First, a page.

Kerr-McGee processed uranium ore at its massive Shiprock Mill, where a 1.5 million-ton tailings pile looms over the San Juan River, within a few miles of Shiprock’s 8,000 residents.

And about 40 miles southwest of Shiprock, near Cove, Ariz., miners tunneled more than two-dozen Kerr-McGee mines into the rugged Lucachukai Mountains, some in areas so remote that access by vehicle is difficult and dangerous.

Overburden from the mines was trucked into the valley where today it forms huge piles in the Cove community.

Alberta Tsosie, whose father died at age 45 after working in the mines, contends that water from the mines flows into the valley, poisoning livestock and wildlife.

Absent from the list of Kerr-McGee claimants is the state of New Mexico, Heuston said. He does not know if New Mexico tried to file a claim in the bankruptcy.

Kerr-McGee operated uranium mining and milling operations at Ambrosia Lake near Grants from the late 1950s until 1988, according to a corporate prospectus. Activists say they urged state officials in 2009 to file a claim in the bankruptcy to seek funding for remediation at the site.

Bill Brancard, general council for Energy Minerals and Natural Resources Department, said that Rio Algom became the owner of the Ambrosia Lake operations when it purchased the Quivira Mining Corp. from Kerr-McGee in 1989. State officials determined that “there were no significant liabilities out there associated with Kerr-McGee under our laws,” Brancard said Friday.

U.S.: Company committed fraud

The New York bankruptcy case centers on a chemical company called Tronox Inc., which was spun off by Kerr-McGee Corp. in 2005.

In 2006, Kerr-McGee was acquired by Anadarko Petroleum.

Tronox Inc. filed for bankruptcy in January 2009. As part of the bankruptcy proceedings, Tronox and the U.S. Department of Justice filed suit against Kerr-McGee.

The lawsuit alleged that Kerr-McGee fraudulently transferred to Tronox billions of dollars of environmental liabilities to increase Kerr-McGee’s value to Anadarko.

In his ruling, Gropper agreed that Kerr-McGee’s actions were fraudulent and left Tronox insolvent.

“Kerr-McGee was trying to cleanse their crown jewel assets – the oil and gas assets – of all the environmental liabilities, which made Kerr-McGee an unattractive acquisition up to that point,” Hueston said.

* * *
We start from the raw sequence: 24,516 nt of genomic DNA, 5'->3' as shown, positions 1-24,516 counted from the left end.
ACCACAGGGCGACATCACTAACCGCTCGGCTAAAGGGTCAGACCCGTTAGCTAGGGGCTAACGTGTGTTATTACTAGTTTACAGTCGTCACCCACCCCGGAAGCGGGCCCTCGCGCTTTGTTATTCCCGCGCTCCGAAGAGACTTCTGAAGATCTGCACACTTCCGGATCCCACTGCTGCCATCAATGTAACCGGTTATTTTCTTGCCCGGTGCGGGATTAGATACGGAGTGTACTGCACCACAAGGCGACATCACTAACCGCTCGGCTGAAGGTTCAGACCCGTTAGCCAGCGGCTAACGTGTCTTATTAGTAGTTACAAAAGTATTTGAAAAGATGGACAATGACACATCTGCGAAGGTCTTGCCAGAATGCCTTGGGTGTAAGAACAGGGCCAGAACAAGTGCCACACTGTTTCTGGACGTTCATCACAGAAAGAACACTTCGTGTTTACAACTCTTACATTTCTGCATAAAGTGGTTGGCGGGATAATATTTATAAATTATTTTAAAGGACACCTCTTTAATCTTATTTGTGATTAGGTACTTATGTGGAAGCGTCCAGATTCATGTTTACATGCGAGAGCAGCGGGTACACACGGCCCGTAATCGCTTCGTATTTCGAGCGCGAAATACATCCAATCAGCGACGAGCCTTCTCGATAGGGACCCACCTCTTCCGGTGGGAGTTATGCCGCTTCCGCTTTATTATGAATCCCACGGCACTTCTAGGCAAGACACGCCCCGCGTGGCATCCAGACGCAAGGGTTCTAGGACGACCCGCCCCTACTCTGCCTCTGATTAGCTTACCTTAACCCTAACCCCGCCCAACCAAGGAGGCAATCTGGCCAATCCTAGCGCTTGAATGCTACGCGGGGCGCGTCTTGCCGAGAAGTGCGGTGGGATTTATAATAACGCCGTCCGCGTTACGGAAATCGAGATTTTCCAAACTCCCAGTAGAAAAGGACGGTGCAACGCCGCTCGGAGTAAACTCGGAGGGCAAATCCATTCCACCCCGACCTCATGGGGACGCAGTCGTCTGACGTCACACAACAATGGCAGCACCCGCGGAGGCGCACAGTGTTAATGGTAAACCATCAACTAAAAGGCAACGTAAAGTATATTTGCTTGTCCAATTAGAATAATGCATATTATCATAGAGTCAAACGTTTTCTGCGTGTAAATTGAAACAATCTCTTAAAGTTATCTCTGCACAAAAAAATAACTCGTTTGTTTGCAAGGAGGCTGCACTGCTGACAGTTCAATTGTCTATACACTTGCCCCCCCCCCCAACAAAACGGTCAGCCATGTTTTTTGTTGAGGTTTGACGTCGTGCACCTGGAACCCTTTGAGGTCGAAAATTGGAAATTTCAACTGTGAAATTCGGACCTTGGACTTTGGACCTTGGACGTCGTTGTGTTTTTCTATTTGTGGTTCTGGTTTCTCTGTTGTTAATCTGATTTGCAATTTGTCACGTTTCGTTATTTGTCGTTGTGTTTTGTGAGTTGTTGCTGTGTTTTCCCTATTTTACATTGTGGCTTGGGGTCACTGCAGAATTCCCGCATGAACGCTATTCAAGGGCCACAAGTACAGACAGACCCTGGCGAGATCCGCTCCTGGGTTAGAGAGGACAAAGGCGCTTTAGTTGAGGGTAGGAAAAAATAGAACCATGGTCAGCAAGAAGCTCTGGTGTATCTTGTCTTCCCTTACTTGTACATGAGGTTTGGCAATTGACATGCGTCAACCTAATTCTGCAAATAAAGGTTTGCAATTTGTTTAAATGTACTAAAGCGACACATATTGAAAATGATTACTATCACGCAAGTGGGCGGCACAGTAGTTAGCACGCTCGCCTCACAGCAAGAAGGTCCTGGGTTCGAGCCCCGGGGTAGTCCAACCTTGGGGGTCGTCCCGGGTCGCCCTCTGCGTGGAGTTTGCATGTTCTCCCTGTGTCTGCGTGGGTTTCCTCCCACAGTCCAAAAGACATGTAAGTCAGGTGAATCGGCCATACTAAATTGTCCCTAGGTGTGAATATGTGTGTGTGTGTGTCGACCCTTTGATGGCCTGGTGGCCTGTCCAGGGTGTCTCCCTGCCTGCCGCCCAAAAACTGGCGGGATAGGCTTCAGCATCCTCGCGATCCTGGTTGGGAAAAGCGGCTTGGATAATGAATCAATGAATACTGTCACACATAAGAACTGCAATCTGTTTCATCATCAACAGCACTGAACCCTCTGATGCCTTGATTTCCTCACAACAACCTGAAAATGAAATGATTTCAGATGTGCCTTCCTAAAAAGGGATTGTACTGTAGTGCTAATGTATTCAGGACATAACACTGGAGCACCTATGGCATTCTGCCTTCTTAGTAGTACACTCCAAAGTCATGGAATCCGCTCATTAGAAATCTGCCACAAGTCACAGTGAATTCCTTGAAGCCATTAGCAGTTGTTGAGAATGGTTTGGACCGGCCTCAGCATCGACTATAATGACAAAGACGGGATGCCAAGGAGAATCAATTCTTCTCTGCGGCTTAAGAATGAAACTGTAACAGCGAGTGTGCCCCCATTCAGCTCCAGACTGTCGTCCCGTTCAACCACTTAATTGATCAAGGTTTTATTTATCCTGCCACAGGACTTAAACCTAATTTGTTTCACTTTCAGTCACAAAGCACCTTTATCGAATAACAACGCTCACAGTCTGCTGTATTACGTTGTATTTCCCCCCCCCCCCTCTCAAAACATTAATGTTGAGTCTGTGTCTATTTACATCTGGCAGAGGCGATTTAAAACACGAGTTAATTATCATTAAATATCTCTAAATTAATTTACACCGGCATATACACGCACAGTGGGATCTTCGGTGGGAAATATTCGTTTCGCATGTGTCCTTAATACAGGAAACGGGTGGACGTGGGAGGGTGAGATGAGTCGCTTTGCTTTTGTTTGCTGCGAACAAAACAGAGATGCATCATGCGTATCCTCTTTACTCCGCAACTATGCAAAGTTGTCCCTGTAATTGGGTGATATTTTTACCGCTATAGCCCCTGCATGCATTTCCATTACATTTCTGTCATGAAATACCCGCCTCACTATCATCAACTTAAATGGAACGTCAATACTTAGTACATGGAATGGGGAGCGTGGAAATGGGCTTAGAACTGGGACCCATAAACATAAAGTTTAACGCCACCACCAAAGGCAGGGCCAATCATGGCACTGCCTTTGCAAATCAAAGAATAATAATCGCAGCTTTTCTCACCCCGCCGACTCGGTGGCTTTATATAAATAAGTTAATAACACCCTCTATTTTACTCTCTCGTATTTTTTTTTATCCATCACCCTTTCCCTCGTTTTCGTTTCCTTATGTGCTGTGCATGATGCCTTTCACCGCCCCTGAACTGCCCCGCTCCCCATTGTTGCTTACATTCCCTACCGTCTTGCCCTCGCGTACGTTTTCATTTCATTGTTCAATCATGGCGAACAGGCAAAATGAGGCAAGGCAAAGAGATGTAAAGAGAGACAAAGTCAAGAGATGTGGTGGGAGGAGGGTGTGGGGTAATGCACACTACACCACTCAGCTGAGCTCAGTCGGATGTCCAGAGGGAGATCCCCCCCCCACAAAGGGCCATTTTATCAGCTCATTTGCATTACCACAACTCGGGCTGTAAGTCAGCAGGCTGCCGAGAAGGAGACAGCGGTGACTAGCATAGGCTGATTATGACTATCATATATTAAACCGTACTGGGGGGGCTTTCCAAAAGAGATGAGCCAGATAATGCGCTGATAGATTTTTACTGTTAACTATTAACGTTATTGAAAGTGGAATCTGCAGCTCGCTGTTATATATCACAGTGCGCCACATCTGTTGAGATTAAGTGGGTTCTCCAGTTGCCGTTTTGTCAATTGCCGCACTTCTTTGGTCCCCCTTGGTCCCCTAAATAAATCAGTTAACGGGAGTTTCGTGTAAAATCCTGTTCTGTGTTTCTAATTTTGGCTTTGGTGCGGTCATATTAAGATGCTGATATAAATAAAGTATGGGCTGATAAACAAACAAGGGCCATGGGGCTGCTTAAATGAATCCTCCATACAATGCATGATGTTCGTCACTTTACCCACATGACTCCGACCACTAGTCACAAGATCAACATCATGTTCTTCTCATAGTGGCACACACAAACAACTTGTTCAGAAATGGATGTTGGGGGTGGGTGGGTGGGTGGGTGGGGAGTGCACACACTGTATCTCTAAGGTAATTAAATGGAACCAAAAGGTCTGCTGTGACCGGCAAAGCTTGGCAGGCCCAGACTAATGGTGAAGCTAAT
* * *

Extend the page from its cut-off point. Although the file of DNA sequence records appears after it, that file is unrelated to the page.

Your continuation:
The 50 Navajo Nation sites included in the Tronox settlement include the Shiprock Mill site, which contains an estimated 1.5 million tons of tailings left by the processing of uranium ore, Taylor said. The remaining sites are abandoned uranium mines.

The sites included in the Tronox settlement comprise only a fraction of the estimated 521 abandoned uranium mines scattered across the Navajo Nation in New Mexico, Arizona, and southern Utah, he said.


Cora Perry with her one year old Malichi Bryan walking in her front yard which sits next to the former site of a mill in Shiprock. (Roberto E. Rosales/Albuquerque Journal)

Cora Perry with her one year old Malichi Bryan walking in her front yard which sits next to the former site of a mill in Shiprock. (Roberto E. Rosales/Albuquerque Journal)

Cleanup scope unknown

The scope and cost of the cleanup will depend on the volume of material found at the sites, which remains largely undetermined, Taylor said.

“You never know what the final volume is until you get out there and start digging almost,” he said.

A five-year plan completed last year provided an “initial rough survey” of abandoned uranium mines in Navajo country, with some estimates about the amount of material they contain, he said.

“The fact of the matter is, we’re still pretty clueless what the total volume of contaminated materials is in Navajo Indian country,” Taylor said. “The biggest problem we have out here is trying to get a grasp on the volume, because volume drives cost.”

Before cleanups can begin, officials first must characterize the sites, which will require years of work, Taylor said.

“You can’t jump in and start digging dirt anywhere,” Taylor said. Even if funds were available tomorrow, he said, “it will be several years before the cleanups on those sites really will get into gear.”

The EPA, the Navajo Nation, and corporations have performed some remediation at several sites. The Churchrock Quivira Mine site is further along than any of the Tronox sites, Taylor said. “Even there, there has been no final decision about what the remedy will be,” he said.

But Taylor said the Navajo Nation and the EPA believe that a final settlement in the Tronox case will allow sites to be fully cleaned up.

“Planning is not going to consume all that money,” he said. “We’re going to clean up sites and get them completed if we get that money.”

The Tronox sites include 11 mines in the nation’s Eastern Agency, located northwest of Grants, he said.

The Eastern Agency sites include the Churchrock Quivira mine, located about 15 miles northeast of Gallup, which contains about 100,000 cubic yards of contaminated material, Taylor said.

The remaining 38 mines are located in the Navajo Nation’s Northern Agency, which straddles the Arizona-New Mexico border. Of those, 10 mines lie in New Mexico and 28 in Arizona, including the Cove area mines, he said.
 

 

 

Dead Baby found on the Navajo Reservation

Resident Franklin Mose peers into a culvert where a 13-month-old child was found Jan. 31 in Crystal. A mother and her child were left near the culvert late at night Jan. 30 after the mother got into a fight with a woman with whom she was riding in a truck, according to the woman’s uncle. (Roberto E. Rosales/Albuquerque Journal)

Jasper Peshlakai stands In front of his home atop a hill near Crystal on Thursday, recounting the story his niece told him about the niece’s kicking a mother and her 13-month-old child out of her truck. The child was found dead the next morning in a culvert. (Roberto E. Rosales/Albuquerque Journal)